• P/W: discussion on quotations (10 mins.)
    • Report to other pair (10 mins.)
  • Feedback:
    • P: sharing ideas on G/W (10 mins.)
      • Expected key points:
        • The link between language-literature-culture
        • The selection of literary texts: cultural free vs. cultural bound
        • Reading comprehension: linguistic vs. cultural difficulties
        • Methodology on teaching culture

Table 3 Handouts: Session 4 Activity 1

Sheet A

The aim of the language teacher is surely to teach language, not culture. /.../ The solution , therefore, is to select literary texts which are culturally universal or, at least culturally neutral, and which allow us to concentrate exclusively on language. (from Lazar, 1993:66)

Sheet B

Our students' comprehension is frequently impeded not by linguistic features in a literary text, but by cultural ones. We owe it to them to help them understand what these might be. Language can never be divorced from culture... (from Lazar, 1993:66)

Table 3 Handouts: Session 4 Activity 1

Activity No. 2

  • Aim: to enable trainees to consider cultural aspects when using literary texts
  • Time: 40 minutes
  • Material: Transparency of Adaption from Lazar's (1993) list (cfr. Table 4), OHP
  • Procedure:
    • Brainstorm:
      • I/W: list 5-10 cultural aspects which ought to be considered fundamental for literary text comprehension (10 mins.)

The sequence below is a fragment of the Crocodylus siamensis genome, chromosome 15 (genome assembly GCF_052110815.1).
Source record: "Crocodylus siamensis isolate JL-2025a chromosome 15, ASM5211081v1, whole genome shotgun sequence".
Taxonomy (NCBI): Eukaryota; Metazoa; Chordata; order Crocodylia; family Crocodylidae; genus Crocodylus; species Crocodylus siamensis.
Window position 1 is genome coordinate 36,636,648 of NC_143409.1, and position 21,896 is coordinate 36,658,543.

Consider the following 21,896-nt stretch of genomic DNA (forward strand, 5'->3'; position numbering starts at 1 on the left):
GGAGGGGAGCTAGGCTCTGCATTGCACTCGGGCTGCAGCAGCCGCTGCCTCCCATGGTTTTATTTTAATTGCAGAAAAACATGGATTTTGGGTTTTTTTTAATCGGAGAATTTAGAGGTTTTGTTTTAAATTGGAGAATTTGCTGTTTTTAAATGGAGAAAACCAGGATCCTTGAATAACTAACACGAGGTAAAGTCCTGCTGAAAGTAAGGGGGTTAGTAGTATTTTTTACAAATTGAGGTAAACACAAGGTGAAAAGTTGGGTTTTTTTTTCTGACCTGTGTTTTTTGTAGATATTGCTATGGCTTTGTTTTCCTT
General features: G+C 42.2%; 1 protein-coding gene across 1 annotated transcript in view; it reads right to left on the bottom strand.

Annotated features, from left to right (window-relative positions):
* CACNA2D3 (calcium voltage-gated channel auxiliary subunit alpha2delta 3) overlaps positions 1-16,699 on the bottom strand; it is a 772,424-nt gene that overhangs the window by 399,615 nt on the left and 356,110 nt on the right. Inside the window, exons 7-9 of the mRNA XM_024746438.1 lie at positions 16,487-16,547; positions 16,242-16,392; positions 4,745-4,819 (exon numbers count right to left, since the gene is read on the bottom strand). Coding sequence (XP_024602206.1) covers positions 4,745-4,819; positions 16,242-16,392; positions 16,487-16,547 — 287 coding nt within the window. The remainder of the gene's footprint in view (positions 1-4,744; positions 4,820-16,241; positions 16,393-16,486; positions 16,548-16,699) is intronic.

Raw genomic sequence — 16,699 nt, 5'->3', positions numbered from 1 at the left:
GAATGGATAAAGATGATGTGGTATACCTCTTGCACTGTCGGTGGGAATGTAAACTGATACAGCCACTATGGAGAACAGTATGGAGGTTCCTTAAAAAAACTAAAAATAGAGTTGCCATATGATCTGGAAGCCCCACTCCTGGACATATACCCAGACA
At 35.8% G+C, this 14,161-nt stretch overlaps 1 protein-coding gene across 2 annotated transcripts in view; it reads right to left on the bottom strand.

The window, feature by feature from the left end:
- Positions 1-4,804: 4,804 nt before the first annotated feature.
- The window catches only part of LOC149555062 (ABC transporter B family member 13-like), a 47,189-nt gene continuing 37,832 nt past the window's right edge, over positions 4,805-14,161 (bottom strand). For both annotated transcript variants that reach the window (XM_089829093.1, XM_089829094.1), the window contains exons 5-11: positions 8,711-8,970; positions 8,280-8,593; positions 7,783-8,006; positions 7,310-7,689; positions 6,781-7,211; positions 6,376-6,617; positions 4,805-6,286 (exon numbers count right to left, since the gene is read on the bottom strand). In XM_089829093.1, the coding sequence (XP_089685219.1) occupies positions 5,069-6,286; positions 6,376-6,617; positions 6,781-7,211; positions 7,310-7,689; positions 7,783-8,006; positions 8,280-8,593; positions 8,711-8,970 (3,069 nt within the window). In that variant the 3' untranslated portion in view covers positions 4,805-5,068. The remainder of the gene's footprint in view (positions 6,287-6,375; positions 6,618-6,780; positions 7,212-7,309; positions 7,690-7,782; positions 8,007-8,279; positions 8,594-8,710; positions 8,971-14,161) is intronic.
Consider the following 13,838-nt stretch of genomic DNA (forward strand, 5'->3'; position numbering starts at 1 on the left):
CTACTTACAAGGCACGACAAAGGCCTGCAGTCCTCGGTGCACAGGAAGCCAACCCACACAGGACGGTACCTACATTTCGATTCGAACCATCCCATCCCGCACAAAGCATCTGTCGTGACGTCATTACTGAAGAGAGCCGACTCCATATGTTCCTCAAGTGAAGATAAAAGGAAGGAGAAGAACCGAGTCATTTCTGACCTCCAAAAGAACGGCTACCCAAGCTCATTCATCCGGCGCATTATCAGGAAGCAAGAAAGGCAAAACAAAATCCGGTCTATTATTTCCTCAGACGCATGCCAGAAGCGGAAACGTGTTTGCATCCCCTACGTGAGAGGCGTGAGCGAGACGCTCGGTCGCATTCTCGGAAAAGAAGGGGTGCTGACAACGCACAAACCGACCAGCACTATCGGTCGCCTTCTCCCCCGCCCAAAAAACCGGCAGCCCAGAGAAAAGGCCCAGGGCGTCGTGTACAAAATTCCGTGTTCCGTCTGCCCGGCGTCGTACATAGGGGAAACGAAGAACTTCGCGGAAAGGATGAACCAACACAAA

• P/W: share and back up choices (10 mins.)
      • P: I/W and/or P/W report list items to whole group (10 mins.)
    • Feedback:
      • Trainer shows Lazar's (1993) list.
      • Trainees check I/W-P/W lists: tick items and/or add. (10 mins.)

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Table 4 Adapted from Lazar's (1993) list of cultural aspects in texts

  • Objects or products that exist in one society but not in another
  • Proverbs, idioms, formulaic expressions which embody cultural values
  • Social structures, roles and relationships
  • Customs/rituals/traditions/festivals
  • Beliefs, values, superstitions
  • Political, historic and economic background
  • Institutions
  • Taboos
  • Metaphorical/connotative meanings
  • Humour
  • Representativeness - to what slice of a culture or society the text refers to
  • Genre
  • Written language status

Table 4 Adapted from Lazar's (1993) list of cultural aspects in texts

Activity No. 3

  • Aim: to elicit various strategies to deal with learners' cultural problems with texts
  • Time: 20 minutes
  • Material: Photocopy of global strategies list
  • Procedure:
    • P/W: trainees jot down strategies required to help learners overcome cultural problems with texts (10 mins.)
    • P: On OHP build up a list from P/W comparison (10 mins.)
  • Feedback: Photocopy of global strategies list
  • Expected outcomes:
    • Personalise theme/topic of the text
    • Gloss cultural information: terms/expressions etc.
    • Stimulate cultural information inference
    • Brainstorm cross-cultural comparison
    • Make associations around cultural connotations

Break (15 minutes)

Activity No. 4

  • Aim: to implement activities 2 and 3 with reference to a sample text
  • Time: 60 minutes
  • Material: Sample Text (cfr. Appendix A)
  • Procedure:
    • P/W in G/W:
    • 1 P/W: go through text slowly and note down cultural problems possibly experienced by learners
    • 1 P/W: read text and write down possible strategies to facilitate learners' reading. (20 mins.)
    • G/W:
      • Share P/W discussion (10 mins.)
      • Match strategies/cultural problems related to text (5 mins.)
      • Prepare transparencies: grid (cfr. Table 5) on G/W (15 mins.)
    • P: G/W report grid to whole group (10 mins.)
    • P: Follow-Up- Trainer elicits overall course issues by asking: How has culture been considered in relation to literature?